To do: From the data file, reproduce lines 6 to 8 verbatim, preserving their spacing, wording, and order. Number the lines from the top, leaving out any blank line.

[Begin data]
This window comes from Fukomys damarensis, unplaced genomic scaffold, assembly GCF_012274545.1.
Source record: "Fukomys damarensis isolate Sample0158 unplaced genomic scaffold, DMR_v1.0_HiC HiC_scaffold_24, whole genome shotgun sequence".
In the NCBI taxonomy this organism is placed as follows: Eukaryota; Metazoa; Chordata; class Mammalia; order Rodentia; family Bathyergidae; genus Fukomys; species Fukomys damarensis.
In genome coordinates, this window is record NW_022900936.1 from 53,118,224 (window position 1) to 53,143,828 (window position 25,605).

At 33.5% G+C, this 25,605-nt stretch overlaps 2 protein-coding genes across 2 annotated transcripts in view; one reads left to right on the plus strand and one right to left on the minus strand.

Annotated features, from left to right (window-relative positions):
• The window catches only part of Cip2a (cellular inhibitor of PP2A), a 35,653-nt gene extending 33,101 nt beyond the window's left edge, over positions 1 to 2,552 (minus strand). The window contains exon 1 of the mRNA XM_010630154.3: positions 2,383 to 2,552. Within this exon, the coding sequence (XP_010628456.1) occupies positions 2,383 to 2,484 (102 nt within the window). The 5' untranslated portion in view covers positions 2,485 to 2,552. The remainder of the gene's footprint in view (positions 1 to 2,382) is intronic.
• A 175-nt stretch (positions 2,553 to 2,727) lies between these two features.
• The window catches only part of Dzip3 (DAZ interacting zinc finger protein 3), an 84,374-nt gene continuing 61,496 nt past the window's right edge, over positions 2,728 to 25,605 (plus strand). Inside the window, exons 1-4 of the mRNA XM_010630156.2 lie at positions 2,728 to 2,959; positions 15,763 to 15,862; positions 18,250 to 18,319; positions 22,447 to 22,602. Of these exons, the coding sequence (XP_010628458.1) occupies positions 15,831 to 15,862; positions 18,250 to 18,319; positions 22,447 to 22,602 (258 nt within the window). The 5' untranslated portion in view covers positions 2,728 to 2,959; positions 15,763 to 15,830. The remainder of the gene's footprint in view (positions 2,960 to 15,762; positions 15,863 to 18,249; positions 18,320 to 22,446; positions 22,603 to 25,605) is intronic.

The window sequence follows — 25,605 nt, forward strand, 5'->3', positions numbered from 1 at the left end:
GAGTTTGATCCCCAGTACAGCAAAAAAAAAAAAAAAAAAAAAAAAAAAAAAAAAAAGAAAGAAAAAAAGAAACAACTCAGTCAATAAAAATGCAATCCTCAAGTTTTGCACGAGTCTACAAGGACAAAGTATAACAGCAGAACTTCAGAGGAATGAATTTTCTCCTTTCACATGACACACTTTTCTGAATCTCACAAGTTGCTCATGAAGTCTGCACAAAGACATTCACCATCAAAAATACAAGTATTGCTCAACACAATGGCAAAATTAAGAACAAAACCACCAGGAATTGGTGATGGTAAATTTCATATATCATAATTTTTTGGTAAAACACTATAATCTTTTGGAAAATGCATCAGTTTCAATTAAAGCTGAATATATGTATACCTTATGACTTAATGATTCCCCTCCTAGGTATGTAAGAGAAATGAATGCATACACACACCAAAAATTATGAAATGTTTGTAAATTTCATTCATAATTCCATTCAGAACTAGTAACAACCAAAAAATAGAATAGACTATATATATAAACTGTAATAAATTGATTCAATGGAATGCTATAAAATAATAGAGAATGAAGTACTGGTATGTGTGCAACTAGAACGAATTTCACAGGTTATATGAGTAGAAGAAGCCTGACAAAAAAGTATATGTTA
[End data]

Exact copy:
Annotated features, from left to right (window-relative positions):
• The window catches only part of Cip2a (cellular inhibitor of PP2A), a 35,653-nt gene extending 33,101 nt beyond the window's left edge, over positions 1 to 2,552 (minus strand). The window contains exon 1 of the mRNA XM_010630154.3: positions 2,383 to 2,552. Within this exon, the coding sequence (XP_010628456.1) occupies positions 2,383 to 2,484 (102 nt within the window). The 5' untranslated portion in view covers positions 2,485 to 2,552. The remainder of the gene's footprint in view (positions 1 to 2,382) is intronic.
• A 175-nt stretch (positions 2,553 to 2,727) lies between these two features.